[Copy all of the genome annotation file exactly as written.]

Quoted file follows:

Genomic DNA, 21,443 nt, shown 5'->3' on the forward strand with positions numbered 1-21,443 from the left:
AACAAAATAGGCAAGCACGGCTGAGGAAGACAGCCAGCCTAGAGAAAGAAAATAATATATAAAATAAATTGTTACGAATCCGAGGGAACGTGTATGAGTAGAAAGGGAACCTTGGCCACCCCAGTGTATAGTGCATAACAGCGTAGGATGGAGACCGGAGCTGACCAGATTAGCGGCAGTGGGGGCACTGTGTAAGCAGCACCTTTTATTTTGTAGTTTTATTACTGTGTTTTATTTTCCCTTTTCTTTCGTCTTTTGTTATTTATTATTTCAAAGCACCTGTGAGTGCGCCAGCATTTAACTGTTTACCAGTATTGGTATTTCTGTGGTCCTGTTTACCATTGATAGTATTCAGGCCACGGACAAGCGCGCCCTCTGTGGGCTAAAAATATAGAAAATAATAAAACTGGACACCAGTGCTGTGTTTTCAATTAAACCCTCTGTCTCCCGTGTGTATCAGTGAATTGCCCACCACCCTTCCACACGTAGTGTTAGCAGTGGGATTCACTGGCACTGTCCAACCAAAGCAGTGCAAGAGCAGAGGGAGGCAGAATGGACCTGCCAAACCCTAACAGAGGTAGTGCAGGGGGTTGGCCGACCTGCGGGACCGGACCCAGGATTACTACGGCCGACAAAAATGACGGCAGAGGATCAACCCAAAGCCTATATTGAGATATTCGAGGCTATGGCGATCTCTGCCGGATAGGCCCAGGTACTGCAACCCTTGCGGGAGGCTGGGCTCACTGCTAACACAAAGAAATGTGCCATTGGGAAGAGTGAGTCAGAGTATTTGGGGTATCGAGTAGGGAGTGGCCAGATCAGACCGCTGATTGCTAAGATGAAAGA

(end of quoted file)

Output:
Genomic DNA, 21,443 nt, shown 5'->3' on the forward strand with positions numbered 1-21,443 from the left:
AACAAAATAGGCAAGCACGGCTGAGGAAGACAGCCAGCCTAGAGAAAGAAAATAATATATAAAATAAATTGTTACGAATCCGAGGGAACGTGTATGAGTAGAAAGGGAACCTTGGCCACCCCAGTGTATAGTGCATAACAGCGTAGGATGGAGACCGGAGCTGACCAGATTAGCGGCAGTGGGGGCACTGTGTAAGCAGCACCTTTTATTTTGTAGTTTTATTACTGTGTTTTATTTTCCCTTTTCTTTCGTCTTTTGTTATTTATTATTTCAAAGCACCTGTGAGTGCGCCAGCATTTAACTGTTTACCAGTATTGGTATTTCTGTGGTCCTGTTTACCATTGATAGTATTCAGGCCACGGACAAGCGCGCCCTCTGTGGGCTAAAAATATAGAAAATAATAAAACTGGACACCAGTGCTGTGTTTTCAATTAAACCCTCTGTCTCCCGTGTGTATCAGTGAATTGCCCACCACCCTTCCACACGTAGTGTTAGCAGTGGGATTCACTGGCACTGTCCAACCAAAGCAGTGCAAGAGCAGAGGGAGGCAGAATGGACCTGCCAAACCCTAACAGAGGTAGTGCAGGGGGTTGGCCGACCTGCGGGACCGGACCCAGGATTACTACGGCCGACAAAAATGACGGCAGAGGATCAACCCAAAGCCTATATTGAGATATTCGAGGCTATGGCGATCTCTGCCGGATAGGCCCAGGTACTGCAACCCTTGCGGGAGGCTGGGCTCACTGCTAACACAAAGAAATGTGCCATTGGGAAGAGTGAGTCAGAGTATTTGGGGTATCGAGTAGGGAGTGGCCAGATCAGACCGCTGATTGCTAAGATGAAAGA